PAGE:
They create “skyscrapers” for bacteria to convert light into electricity” El Horticultor

Researchers at the University of Cambridge have developed tiny 3D-printed “skyscrapers” for communities of photosynthetic bacteria that convert sunlight, carbon dioxide and water into energy.

The Cambridge researchers believe that providing these communities with the right kind of housing increases the amount of energy they can extract by more than an order of magnitude.

Photosynthetic bacteria or cyanobacteria are the most abundant life forms on Earth and need a lot of sunlight to grow, like the surface of the lake in summer. To extract the energy they produce through photosynthesis, bacteria must be attached to electrodes.

“There was a bottleneck in terms of how much energy could actually be extracted from photosynthetic systems, but nobody figured out where the bottleneck was,” said Dr. Jenny Zhang of the Department of chemistry Yusuf Hamied, who led the research. . “Most scientists assumed the bottleneck was on the biological side, in bacteria, but we found that a substantial bottleneck is actually on the hardware side“.

The researchers 3D printed custom electrodes from metal oxide nanoparticles designed to work with cyanobacteria during their photosynthesis. These electrodes were printed as strongly branched and densely populated, like a small town. The researchers say the electrodes have excellent light-handling properties, like a high-rise apartment with lots of windows.

Cyanobacteria need something to which they can attach themselves and form a community with their neighbors. The electrodes allow a balance between a lot of surface and a lot of light, like a glass skyscraper. Once the cyanobacteria self-assembled in their new home, the team found that they were more efficient than other current bioenergy technologies, such as biofuels.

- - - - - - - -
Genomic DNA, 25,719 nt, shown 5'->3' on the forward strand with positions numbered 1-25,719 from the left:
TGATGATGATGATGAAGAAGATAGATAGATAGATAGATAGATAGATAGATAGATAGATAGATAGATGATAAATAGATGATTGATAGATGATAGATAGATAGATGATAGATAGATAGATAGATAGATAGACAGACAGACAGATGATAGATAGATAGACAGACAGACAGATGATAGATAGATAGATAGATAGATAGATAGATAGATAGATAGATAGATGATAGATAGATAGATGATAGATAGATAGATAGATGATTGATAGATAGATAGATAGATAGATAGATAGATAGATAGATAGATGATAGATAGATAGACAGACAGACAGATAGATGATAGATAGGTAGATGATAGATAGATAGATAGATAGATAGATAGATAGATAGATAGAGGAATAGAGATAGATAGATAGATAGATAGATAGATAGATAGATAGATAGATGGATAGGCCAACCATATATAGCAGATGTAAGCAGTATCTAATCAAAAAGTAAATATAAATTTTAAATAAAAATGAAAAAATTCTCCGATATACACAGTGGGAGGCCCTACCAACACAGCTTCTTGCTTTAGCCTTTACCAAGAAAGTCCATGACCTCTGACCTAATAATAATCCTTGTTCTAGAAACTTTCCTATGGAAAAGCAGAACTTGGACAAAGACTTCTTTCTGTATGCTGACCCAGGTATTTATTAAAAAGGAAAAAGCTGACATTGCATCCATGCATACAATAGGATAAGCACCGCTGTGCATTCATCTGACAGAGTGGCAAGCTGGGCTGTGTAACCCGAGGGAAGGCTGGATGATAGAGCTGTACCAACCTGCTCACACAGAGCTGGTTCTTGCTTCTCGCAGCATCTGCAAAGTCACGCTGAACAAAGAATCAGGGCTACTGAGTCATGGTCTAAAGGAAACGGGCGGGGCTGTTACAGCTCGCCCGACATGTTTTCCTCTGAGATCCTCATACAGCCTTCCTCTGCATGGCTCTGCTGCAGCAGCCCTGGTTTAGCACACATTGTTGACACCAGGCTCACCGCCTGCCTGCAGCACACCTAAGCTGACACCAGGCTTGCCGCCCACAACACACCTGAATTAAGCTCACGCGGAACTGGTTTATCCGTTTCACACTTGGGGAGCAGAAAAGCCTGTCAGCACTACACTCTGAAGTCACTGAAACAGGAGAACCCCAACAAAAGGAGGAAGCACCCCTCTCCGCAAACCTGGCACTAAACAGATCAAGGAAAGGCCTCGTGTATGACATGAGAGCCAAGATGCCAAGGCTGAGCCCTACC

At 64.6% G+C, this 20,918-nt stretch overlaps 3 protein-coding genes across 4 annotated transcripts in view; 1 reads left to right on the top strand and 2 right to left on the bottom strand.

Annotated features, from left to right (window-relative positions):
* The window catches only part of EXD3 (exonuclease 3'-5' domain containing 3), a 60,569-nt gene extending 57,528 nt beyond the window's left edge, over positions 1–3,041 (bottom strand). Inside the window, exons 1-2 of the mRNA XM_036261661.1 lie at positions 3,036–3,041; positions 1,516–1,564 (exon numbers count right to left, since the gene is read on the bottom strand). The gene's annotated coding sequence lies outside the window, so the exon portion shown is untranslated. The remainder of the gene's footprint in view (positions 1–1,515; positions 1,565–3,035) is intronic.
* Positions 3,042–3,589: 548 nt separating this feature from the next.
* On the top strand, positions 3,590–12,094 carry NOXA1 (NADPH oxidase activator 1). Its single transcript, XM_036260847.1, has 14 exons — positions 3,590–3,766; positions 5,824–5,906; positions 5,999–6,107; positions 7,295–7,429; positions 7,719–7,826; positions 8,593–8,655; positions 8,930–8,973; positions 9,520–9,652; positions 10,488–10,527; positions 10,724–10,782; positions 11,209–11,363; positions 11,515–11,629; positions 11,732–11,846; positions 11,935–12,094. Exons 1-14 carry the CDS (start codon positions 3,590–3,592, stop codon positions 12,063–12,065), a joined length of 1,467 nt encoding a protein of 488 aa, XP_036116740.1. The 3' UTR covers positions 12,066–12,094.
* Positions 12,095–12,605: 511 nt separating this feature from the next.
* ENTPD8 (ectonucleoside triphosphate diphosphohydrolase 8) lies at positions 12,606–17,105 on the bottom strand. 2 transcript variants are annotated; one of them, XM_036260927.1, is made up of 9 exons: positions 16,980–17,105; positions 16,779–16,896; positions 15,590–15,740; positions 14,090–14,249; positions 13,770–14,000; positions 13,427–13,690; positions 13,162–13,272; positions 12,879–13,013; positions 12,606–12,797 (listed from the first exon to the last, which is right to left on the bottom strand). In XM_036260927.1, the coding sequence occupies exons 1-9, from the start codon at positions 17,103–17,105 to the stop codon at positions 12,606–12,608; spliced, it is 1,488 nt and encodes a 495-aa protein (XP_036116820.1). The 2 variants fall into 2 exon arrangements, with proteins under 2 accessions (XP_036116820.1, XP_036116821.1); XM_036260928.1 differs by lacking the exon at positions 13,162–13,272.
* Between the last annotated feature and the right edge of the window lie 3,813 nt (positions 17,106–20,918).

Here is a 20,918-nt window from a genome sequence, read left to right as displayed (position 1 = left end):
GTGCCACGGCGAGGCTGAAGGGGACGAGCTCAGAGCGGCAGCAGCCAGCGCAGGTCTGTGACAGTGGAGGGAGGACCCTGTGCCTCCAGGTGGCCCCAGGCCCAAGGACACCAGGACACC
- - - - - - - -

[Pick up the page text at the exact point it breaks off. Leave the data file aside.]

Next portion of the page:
The system increased the amount of energy extracted by more than an order of magnitude compared to other methods of producing bioenergy from photosynthesis. The researchers were then able to extract the bacteria’s e-waste from photosynthesis, which could be used to power small electronic devices.

“I was surprised that we were able to reach the numbers we did; Similar numbers have been predicted for many years, but this is the first time these numbers have been shown experimentally,” Zhang said. “Cyanobacteria are versatile chemical factories. Our approach allows us to exploit their conversion pathway energy at an early stage, which helps us understand how they convert energy so that we can use their natural pathways for the production of renewable or chemical fuels.

The team’s printing technique also allows for control of multiple length scales, making structures highly customizable, which could benefit a wide range of fields.

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